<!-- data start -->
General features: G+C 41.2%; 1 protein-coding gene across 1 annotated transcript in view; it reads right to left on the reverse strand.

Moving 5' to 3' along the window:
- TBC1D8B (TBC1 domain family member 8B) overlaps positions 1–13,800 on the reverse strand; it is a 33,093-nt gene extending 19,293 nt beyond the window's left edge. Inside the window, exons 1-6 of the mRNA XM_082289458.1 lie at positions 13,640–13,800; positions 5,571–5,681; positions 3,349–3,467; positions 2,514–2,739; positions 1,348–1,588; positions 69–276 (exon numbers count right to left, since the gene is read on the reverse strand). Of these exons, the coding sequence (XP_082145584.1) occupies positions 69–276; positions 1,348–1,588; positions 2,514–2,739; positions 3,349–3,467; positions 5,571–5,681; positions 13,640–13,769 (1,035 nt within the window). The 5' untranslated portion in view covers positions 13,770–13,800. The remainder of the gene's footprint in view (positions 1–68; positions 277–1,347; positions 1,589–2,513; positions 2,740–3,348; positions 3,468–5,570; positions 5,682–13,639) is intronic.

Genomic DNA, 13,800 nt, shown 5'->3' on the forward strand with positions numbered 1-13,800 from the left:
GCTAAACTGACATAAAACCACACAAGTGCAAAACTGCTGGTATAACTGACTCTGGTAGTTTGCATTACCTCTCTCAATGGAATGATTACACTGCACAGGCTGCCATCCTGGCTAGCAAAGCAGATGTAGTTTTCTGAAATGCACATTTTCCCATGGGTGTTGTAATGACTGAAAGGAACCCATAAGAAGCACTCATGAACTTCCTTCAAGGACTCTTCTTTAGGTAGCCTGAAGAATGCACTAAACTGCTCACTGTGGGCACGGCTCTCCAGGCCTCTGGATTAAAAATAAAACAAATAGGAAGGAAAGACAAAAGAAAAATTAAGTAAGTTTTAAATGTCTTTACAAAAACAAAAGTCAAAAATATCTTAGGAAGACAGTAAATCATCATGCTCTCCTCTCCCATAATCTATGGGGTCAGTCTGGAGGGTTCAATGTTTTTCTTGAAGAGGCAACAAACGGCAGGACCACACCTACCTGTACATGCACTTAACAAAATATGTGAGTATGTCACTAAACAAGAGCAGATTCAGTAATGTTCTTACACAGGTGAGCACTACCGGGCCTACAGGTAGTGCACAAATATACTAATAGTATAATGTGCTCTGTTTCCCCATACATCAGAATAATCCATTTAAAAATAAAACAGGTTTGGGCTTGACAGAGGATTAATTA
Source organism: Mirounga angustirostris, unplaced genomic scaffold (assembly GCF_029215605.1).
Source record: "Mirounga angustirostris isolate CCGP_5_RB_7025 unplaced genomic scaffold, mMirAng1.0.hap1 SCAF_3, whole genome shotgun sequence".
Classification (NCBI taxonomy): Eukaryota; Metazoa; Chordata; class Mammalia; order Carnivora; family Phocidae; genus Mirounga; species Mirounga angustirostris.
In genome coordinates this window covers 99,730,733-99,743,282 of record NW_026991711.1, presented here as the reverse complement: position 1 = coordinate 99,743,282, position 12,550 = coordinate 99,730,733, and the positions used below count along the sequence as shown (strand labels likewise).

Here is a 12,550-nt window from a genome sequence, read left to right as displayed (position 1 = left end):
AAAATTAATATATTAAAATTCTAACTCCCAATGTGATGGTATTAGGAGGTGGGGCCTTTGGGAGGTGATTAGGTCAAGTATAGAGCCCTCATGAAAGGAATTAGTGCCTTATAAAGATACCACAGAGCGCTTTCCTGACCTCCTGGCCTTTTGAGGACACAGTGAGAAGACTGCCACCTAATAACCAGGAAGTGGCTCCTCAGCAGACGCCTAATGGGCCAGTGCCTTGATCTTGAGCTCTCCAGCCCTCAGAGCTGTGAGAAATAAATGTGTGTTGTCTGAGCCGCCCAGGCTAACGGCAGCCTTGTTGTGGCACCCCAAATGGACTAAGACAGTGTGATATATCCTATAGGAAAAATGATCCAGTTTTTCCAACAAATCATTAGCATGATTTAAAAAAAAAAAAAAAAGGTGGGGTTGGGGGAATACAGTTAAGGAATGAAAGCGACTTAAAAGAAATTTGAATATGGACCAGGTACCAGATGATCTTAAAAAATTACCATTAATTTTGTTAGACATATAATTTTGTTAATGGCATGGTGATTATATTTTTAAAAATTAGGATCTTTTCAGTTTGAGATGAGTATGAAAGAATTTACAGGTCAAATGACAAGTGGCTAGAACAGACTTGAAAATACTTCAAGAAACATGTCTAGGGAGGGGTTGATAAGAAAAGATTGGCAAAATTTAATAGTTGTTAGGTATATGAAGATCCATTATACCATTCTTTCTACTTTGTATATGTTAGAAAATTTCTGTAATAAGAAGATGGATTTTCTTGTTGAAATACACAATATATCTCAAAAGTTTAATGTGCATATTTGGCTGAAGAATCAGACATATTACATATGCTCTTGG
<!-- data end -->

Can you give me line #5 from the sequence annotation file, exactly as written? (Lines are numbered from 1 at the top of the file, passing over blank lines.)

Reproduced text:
GCTAAACTGACATAAAACCACACAAGTGCAAAACTGCTGGTATAACTGACTCTGGTAGTTTGCATTACCTCTCTCAATGGAATGATTACACTGCACAGGCTGCCATCCTGGCTAGCAAAGCAGATGTAGTTTTCTGAAATGCACATTTTCCCATGGGTGTTGTAATGACTGAAAGGAACCCATAAGAAGCACTCATGAACTTCCTTCAAGGACTCTTCTTTAGGTAGCCTGAAGAATGCACTAAACTGCTCACTGTGGGCACGGCTCTCCAGGCCTCTGGATTAAAAATAAAACAAATAGGAAGGAAAGACAAAAGAAAAATTAAGTAAGTTTTAAATGTCTTTACAAAAACAAAAGTCAAAAATATCTTAGGAAGACAGTAAATCATCATGCTCTCCTCTCCCATAATCTATGGGGTCAGTCTGGAGGGTTCAATGTTTTTCTTGAAGAGGCAACAAACGGCAGGACCACACCTACCTGTACATGCACTTAACAAAATATGTGAGTATGTCACTAAACAAGAGCAGATTCAGTAATGTTCTTACACAGGTGAGCACTACCGGGCCTACAGGTAGTGCACAAATATACTAATAGTATAATGTGCTCTGTTTCCCCATACATCAGAATAATCCATTTAAAAATAAAACAGGTTTGGGCTTGACAGAGGATTAATTA